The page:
As computer devices and the “Internet of Things” continue to break new boundaries and create changes to our lifestyle, new cybersecurity mechanisms to defend our tech-savvy lives are crucial.
“Not many years ago, computers were far away. Then they came to our desktops, then to our laptops, and then to our pockets; now they’re in our clothes and, for some, in our body — medical devices. All this needs to be defended,” Erez Kreiner, CEO of Cyber-Rider and former director of Israel’s National Cyber Security Authority, told a press gathering at this week’s Cybertech 2017 conference in Tel Aviv.
He noted that Israel is the place to find many of the best cybersecurity products.
Last year saw 65 startups created in Israel’s cyber space, according to the nonprofit organization Start-Up Nation Central. Altogether, the country boasts about 450 companies specializing in cyber, according to a Reuters report.
Israel’s venture-capital funding in the cyber sector, according to Start-Up Nation Central, is a record $581 million, second only to the United States.
“We’re still at the beginning for the cyber arena. We still need the security solution for smart homes, we still don’t have security solutions for autonomous cars, or for connected medical devices or MRI machines, or for connected kitchen appliances. Every technology that will be introduced to our lives in the coming years will need a cyber solution,” says Kreiner.
Indeed, our digital society makes us vulnerable to external threats of cyber terror, cybercrime and identity theft.
Control systems, online banking, networks, databases and electronic devices are all susceptible to attack.
“In the cyber arena, I’d say we’re in the September 10th zone,” says Kreiner. “We know very bad things can happen. So we invest in cybersecurity but still we’re very much on the edge.”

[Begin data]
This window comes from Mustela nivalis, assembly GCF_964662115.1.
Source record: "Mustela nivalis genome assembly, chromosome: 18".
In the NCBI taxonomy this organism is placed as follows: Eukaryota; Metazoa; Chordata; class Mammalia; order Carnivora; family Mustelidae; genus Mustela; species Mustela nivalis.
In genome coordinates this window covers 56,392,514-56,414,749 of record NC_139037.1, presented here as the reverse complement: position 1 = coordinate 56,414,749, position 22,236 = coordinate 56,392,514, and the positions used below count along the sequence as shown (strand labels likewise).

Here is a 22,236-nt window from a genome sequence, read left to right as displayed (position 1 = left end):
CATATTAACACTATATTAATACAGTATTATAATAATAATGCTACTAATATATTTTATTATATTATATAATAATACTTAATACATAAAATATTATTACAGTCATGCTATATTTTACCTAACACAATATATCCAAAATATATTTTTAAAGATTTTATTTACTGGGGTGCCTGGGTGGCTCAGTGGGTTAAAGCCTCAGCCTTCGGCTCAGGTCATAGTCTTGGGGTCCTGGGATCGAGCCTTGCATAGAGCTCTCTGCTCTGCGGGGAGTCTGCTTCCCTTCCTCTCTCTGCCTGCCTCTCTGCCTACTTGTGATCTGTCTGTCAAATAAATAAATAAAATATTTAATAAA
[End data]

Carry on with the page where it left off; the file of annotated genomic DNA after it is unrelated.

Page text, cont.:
Cybertech 2017, held for its fourth year at the Israel Trade Fairs & Convention Center, attracted over 10,000 visitors, investors, entrepreneurs and cyber companies. Cybertech is the second-largest conference and exhibition of cyber technologies in the world.
Visitors come seeking the latest in cybersecurity. After all, Israelis came up with the concept of firewall security before hackers even started attacking personal computers.
“There are a lot of global innovators in cybersecurity. But if I were to put a bet on it, I would bet on Israel,” Esti Peshin, director of Cyber Programs at Israel Aerospace Industries, tells ISRAEL21c about where the best new technologies will come from.
“What you see today is going to get a lot worse in the future if we don’t band together,” Prime Minister Benjamin Netanyahu told conference attendees.
“Terrorist organizations use the same tools we use – against us,” said Netanyahu. “The Internet of Things can be used by these terrorist organizations for dangerous purposes. Unless we work together and cooperate, the future can be very menacing. In this context, Israel, the US and other countries should cooperate at the government level as well as among the industries.”
At the Ben-Gurion University exhibit area, two prominent examples of research-to-startup success included Morphisec, which is now opening a U.S. office, and Double Octopus, which recently announced a $6 million investment round. Both companies developed cyber security prevention and detection tools based on patented technology originating out of the university.
Israel’s vision some 20 years ago to put cyber on top of the agenda was crucial to the country’s place today as the world cybersecurity hotbed. To further that vision and to keep Israel’s new generation at the top of the cyber game, Netanyahu announced the creation of a National Center for Cyber Education.
The new center will have a $6 million budget over the next five years, to “increase the number and raise the level of young Israelis for their future integration into the Israeli security services, industry and the academic world.”
[Photo: Israel21c ]